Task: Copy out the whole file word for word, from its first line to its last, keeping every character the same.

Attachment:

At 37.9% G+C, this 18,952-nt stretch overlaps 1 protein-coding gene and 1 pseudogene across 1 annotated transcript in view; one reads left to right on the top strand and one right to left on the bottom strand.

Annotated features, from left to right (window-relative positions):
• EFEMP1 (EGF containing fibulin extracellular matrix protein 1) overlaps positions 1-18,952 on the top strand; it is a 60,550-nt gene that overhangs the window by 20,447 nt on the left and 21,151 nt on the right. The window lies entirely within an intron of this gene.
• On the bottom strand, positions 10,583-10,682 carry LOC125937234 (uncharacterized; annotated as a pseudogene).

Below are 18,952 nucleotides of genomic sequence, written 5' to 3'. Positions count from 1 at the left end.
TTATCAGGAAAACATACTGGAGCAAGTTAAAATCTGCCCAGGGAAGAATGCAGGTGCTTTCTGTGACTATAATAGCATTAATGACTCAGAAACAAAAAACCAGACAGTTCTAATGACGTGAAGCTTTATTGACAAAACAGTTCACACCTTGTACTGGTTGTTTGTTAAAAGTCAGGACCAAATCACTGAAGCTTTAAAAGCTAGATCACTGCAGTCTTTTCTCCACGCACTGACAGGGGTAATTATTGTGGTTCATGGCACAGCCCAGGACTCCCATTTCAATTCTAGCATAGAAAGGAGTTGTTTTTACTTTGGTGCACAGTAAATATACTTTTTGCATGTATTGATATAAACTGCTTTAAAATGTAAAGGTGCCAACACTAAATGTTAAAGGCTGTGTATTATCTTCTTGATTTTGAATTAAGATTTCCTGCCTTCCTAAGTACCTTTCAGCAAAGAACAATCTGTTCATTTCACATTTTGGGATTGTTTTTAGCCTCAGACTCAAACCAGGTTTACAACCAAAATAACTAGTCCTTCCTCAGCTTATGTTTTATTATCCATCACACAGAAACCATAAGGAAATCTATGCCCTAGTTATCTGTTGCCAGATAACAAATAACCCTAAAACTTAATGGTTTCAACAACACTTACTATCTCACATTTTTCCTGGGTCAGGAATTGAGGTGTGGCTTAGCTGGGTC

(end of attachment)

At 37.9% G+C, this 18,952-nt stretch overlaps 1 protein-coding gene and 1 pseudogene across 1 annotated transcript in view; one reads left to right on the top strand and one right to left on the bottom strand.

Annotated features, from left to right (window-relative positions):
• EFEMP1 (EGF containing fibulin extracellular matrix protein 1) overlaps positions 1-18,952 on the top strand; it is a 60,550-nt gene that overhangs the window by 20,447 nt on the left and 21,151 nt on the right. The window lies entirely within an intron of this gene.
• On the bottom strand, positions 10,583-10,682 carry LOC125937234 (uncharacterized; annotated as a pseudogene).

Below are 18,952 nucleotides of genomic sequence, written 5' to 3'. Positions count from 1 at the left end.
TTATCAGGAAAACATACTGGAGCAAGTTAAAATCTGCCCAGGGAAGAATGCAGGTGCTTTCTGTGACTATAATAGCATTAATGACTCAGAAACAAAAAACCAGACAGTTCTAATGACGTGAAGCTTTATTGACAAAACAGTTCACACCTTGTACTGGTTGTTTGTTAAAAGTCAGGACCAAATCACTGAAGCTTTAAAAGCTAGATCACTGCAGTCTTTTCTCCACGCACTGACAGGGGTAATTATTGTGGTTCATGGCACAGCCCAGGACTCCCATTTCAATTCTAGCATAGAAAGGAGTTGTTTTTACTTTGGTGCACAGTAAATATACTTTTTGCATGTATTGATATAAACTGCTTTAAAATGTAAAGGTGCCAACACTAAATGTTAAAGGCTGTGTATTATCTTCTTGATTTTGAATTAAGATTTCCTGCCTTCCTAAGTACCTTTCAGCAAAGAACAATCTGTTCATTTCACATTTTGGGATTGTTTTTAGCCTCAGACTCAAACCAGGTTTACAACCAAAATAACTAGTCCTTCCTCAGCTTATGTTTTATTATCCATCACACAGAAACCATAAGGAAATCTATGCCCTAGTTATCTGTTGCCAGATAACAAATAACCCTAAAACTTAATGGTTTCAACAACACTTACTATCTCACATTTTTCCTGGGTCAGGAATTGAGGTGTGGCTTAGCTGGGTC